Schoolkids and military recruitment: How far is far enough?

Miltary Recruiter promotes his art The “No Child Left Behind” Act was a boon for military recruitment, giving the armed services the power to request and get directory-type data on secondary students. Students and parents have the option to opt-out by signing such a form.
    Why the elementary school my son attends issued this form is still a mystery to me. (See Monday’s post.) Apparently, the form went to all schools in the district, no matter the level. I’ve since learned that elementary schools don’t release information to military recruiters and recruiters are never in the schools.
    But secondary schools are required to comply or jeopardize losing federal funding.
    Some Americans have reacted against such efforts. An example is www.leavemychildalone.org. Here’s text from the organization’s home page:
Did you know

… that the notorious No Child Left Behind Act includes a sneaky section that requires high schools to turn over private information on students to military recruiters?
    “And that the Pentagon has created an illegal database of 30 million 16-25 year-olds, including names, addresses, email addresses, cell phone numbers, ethnicities, social security numbers, extracurricular activities, and areas of study?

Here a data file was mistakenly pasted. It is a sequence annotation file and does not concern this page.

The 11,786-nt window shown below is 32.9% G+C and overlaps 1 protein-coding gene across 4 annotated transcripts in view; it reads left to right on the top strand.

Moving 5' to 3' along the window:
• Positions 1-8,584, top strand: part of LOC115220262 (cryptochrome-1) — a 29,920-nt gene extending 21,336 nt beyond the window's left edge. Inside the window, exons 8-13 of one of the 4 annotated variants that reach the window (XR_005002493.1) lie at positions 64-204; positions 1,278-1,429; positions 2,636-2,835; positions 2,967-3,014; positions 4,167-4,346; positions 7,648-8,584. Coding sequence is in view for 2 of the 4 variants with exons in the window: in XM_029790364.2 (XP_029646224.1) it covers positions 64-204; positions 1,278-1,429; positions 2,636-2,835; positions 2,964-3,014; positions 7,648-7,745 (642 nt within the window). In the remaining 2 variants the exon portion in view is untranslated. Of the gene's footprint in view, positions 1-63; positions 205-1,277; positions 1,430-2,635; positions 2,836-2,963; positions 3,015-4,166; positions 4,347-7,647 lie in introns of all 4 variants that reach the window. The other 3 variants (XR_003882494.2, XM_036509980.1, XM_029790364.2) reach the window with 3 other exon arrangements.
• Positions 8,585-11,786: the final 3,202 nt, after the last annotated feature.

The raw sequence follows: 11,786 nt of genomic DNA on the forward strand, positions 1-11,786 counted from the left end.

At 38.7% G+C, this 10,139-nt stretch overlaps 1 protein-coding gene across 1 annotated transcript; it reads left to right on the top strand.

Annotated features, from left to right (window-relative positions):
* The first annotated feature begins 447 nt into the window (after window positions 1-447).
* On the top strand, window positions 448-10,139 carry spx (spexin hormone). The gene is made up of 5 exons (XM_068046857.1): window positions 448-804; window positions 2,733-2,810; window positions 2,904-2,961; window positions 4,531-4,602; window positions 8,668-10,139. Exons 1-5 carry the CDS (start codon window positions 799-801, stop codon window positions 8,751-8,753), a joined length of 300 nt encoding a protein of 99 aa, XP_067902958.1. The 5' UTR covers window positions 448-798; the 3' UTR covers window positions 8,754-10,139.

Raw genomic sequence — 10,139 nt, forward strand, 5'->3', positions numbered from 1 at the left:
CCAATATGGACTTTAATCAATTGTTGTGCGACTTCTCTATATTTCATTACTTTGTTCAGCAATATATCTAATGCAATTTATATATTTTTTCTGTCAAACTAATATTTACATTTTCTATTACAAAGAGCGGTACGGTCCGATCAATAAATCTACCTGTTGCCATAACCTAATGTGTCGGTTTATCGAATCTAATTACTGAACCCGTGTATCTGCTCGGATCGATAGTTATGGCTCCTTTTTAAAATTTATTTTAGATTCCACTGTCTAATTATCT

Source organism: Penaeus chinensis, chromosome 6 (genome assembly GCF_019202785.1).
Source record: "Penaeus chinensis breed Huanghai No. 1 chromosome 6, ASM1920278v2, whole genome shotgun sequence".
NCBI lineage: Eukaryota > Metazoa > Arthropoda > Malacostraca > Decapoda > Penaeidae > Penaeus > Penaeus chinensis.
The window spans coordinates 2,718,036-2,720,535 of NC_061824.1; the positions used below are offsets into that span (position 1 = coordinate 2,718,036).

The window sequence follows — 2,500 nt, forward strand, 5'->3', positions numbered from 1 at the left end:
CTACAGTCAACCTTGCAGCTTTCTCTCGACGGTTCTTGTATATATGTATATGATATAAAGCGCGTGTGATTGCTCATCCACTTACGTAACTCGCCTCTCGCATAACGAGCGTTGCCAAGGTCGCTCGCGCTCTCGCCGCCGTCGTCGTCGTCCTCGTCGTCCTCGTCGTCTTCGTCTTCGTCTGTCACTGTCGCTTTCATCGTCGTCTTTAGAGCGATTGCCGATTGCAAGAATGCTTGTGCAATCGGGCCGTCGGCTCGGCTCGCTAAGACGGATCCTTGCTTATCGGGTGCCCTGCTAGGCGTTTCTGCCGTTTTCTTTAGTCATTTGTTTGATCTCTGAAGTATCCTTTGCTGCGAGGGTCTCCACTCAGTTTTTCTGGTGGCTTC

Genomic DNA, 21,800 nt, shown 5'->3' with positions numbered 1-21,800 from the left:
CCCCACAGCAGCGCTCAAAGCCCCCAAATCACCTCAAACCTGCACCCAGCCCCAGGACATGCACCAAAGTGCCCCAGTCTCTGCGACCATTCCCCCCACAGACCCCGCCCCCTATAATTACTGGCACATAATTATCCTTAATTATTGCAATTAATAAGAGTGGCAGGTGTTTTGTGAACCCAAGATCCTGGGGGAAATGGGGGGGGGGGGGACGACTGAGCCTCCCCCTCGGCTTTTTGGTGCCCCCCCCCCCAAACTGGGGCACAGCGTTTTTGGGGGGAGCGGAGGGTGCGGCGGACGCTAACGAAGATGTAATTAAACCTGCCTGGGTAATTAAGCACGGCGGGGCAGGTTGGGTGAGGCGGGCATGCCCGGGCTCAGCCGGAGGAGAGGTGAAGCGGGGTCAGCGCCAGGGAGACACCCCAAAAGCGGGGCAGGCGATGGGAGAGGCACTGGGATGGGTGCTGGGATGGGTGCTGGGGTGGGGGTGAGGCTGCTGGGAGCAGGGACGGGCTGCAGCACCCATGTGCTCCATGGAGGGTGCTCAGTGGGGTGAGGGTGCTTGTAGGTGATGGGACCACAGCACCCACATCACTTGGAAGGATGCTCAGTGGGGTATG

Yikes. What do we do?
    “Any way you look at it, this is a family privacy nightmare, another strong-arming of our local schools, and a creepy warm-up to a possible draft. However, it’s also a great reason to get together and take action.

    The military uses sophisticated data collection tools (data mining, stealth web sites and more) to collect information on millions of young Americans, reports Mother Jones online magazine in an article by David Goodman.
    The military can market itself to secondary students just as a company can market a commercial product—with sophisticated market research, targeted outreach, spiffy advertisements, cold calls, and the like.
    What do you make of all this? Are secondary students fair game?
    Have you—or a family member—been the recipient of the military’s marketing efforts? Tell us about your experiences.

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